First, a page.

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Journal of Women's History 13.4 (2002) 210-218

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Book Review

Do Feminist Historians Need a Theory of the State?

Rebecca Edwards

Nickie Charles. Feminism, the State, and Social Policy. New York: St. Martin's Press, 2000. viii + 245 pp.; ISBN 0-312-22675-6 (cl).

Judith Ann Giesberg. Civil War Sisterhood: The U.S. Sanitary Commission and Women's Politics in Transition. Boston: Northeastern University Press, 2000. xiv + 239 pp.; ISBN 1-55553-434-1 (cl).

Melanie Nolan. Bread Winning: New Zealand Women and the State. Christchurch, New Zealand: Canterbury University Press, 2000. 386 pp.; ISBN 0-908812-97-3 (pb).

iHistorian Judith Ann Giesberg has written an insightful book on women's activities in the United States Sanitary Commission (USSC) during the Civil War. It is a comment less on her work, then, and more on where historians of women have ended up, that I point out the following uses of the word political in Giesberg's conclusions (170-72). Female reformers in the antebellum era, she writes, had "found power in their ability to condemn the all-male political process." But during the war they sought "access to political power" without giving up "women's political culture." In doing so they created a true women's "political organization" for the first time and claimed new authority as "political actors." But they "made no overtly political demands." In these six usages, the word political carries at least four or five different meanings.

It hardly bears repeating that feminism has made the personal political, and that a decision to leave an abusive husband or refer to God as She can be understood as a political act. The liberating power of this insight has been well explored; what needs to be said is that it has costs. Among them is its tendency to obscure women's relationships to the state and the ways in which private, cultural, or social acts have led, or failed to lead, to changes in government policy. Referring to almost every action as political makes such analysis more difficult. In my view policy change is the result of politics, which I define here, in the context of Western democracies treated in the books under review, as the process of electing and appointing representatives and making laws and regulations. Of course there can be causal links between individual consciousness, social movements, and elections and policies; defining politics more narrowly can help clarify what they are.

Sociologist Nickie Charles sets herself to this very task, pointing out that theorists have not provided feminist historians with much help. In a [End Page 210] brisk, sensible review of the literature, Charles shows that theorists have resisted the material implications of feminist social movements. Proponents of New Social Movement Theory (NSMT) argue that feminism is a "post-material" movement, concerned with codes and symbols rather than the distribution of resources. If this definition seems grossly inadequate--and to Charles it does--the alternative Resource Mobilization Theory (RMT) has its own problems. RMT "assumes that social actors act on the basis of instrumental rationality, weighing up the costs and benefits of any particular course of action before deciding to pursue it" (40). While such an explanation for human behavior may sometimes be correct, asserting its universal truth seems alien not only to feminism but also to the discipline of history.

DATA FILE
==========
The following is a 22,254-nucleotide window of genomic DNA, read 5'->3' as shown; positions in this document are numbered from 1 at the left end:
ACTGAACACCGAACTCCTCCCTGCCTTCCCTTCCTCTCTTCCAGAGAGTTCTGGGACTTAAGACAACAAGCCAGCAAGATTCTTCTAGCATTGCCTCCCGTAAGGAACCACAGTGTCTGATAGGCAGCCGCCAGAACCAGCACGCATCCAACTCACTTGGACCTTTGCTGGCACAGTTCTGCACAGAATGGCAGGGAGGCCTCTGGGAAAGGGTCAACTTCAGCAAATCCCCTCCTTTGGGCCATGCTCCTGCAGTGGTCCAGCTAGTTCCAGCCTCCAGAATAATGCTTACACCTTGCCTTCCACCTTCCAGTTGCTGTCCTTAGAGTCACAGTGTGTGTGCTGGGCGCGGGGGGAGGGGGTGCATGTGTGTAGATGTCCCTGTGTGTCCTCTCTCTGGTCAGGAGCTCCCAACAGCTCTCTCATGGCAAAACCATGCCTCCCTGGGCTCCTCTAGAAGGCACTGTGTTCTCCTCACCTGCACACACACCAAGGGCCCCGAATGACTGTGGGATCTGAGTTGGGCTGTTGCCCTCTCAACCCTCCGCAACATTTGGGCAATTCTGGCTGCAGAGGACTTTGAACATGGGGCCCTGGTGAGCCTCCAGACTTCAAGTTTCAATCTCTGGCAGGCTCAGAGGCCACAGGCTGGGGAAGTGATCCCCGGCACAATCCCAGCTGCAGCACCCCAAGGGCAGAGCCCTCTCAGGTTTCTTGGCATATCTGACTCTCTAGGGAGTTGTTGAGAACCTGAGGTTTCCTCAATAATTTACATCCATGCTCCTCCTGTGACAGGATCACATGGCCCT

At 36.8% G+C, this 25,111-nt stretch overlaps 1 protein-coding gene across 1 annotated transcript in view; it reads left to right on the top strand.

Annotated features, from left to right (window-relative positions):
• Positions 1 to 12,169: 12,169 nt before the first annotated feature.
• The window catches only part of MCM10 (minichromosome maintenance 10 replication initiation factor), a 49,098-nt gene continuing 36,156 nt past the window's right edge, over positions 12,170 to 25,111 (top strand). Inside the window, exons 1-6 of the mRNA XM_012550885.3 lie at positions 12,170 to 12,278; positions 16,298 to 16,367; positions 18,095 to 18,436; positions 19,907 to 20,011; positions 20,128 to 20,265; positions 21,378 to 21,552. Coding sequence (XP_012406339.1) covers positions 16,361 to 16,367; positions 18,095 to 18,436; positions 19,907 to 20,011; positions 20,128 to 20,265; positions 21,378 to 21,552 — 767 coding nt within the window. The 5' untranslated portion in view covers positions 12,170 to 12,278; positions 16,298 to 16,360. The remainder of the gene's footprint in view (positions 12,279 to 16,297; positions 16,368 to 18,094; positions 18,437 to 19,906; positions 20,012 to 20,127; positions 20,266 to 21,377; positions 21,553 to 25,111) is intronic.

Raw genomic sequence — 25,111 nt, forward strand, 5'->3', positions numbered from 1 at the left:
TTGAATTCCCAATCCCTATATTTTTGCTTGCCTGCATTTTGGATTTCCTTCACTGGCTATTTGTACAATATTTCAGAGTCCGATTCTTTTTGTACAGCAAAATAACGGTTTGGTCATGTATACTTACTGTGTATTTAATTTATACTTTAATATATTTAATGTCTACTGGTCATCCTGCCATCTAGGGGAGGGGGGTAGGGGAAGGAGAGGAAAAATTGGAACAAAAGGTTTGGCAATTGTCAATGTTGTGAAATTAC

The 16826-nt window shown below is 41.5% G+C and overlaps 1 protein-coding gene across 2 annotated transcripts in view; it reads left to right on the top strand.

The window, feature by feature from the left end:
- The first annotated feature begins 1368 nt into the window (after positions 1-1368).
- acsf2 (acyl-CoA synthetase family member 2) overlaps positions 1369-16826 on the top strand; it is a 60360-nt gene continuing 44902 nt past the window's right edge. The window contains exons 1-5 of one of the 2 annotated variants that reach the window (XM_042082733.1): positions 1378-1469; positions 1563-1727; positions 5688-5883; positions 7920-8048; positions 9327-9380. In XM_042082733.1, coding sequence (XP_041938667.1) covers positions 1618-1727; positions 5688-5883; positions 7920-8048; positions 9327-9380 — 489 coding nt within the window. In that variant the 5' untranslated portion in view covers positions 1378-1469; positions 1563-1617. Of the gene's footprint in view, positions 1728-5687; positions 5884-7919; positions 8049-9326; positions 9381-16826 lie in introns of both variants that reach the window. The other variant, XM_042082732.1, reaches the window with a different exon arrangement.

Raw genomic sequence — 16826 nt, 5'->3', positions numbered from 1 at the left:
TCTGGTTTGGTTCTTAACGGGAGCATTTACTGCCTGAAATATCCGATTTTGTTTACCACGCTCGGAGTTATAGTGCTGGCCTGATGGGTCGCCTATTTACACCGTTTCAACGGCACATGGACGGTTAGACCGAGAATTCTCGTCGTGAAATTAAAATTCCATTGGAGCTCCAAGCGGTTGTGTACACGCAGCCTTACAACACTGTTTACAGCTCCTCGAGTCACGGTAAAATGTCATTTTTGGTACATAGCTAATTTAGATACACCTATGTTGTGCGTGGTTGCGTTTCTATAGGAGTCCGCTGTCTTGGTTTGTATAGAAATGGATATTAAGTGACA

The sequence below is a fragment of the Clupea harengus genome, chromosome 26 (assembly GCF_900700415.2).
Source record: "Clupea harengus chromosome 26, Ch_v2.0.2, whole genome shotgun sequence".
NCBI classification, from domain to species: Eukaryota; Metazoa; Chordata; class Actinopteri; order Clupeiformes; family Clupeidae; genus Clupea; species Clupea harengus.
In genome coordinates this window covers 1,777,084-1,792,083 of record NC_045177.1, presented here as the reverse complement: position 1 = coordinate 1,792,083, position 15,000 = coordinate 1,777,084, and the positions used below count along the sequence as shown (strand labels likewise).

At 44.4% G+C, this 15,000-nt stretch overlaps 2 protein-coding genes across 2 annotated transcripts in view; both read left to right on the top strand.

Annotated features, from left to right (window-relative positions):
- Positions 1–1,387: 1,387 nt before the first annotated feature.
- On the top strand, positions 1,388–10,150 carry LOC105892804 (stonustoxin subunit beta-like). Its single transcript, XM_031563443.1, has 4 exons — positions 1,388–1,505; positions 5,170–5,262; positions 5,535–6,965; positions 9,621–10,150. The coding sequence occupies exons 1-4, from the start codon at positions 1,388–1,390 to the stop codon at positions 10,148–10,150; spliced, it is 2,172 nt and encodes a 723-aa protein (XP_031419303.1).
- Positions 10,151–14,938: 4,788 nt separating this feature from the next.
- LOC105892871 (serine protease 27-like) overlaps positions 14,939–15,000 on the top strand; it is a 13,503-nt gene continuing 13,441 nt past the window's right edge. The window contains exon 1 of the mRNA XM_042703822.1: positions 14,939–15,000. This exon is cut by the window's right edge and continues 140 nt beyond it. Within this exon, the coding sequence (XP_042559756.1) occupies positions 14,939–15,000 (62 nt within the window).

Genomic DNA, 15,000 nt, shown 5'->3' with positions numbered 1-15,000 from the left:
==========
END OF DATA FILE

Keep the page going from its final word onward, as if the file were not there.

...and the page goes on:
Charles identifies a useful element of RMT that focuses on "political opportunity structure," that is, the argument that individuals and social movements, when they decide whether or how to act politically, take into account who holds power and what possibilities there are for change (42). She draws upon various theories of the state and rejects universal claims, noting "the difficulties of developing general theories of the links between states and social movements and the importance of analyzing different political configurations and their impact on social movements at a less abstract level" (60). While granting each theory its due, she notes with humor that scholars have been more inclined to reinterpret feminist movements to fit their theory than...


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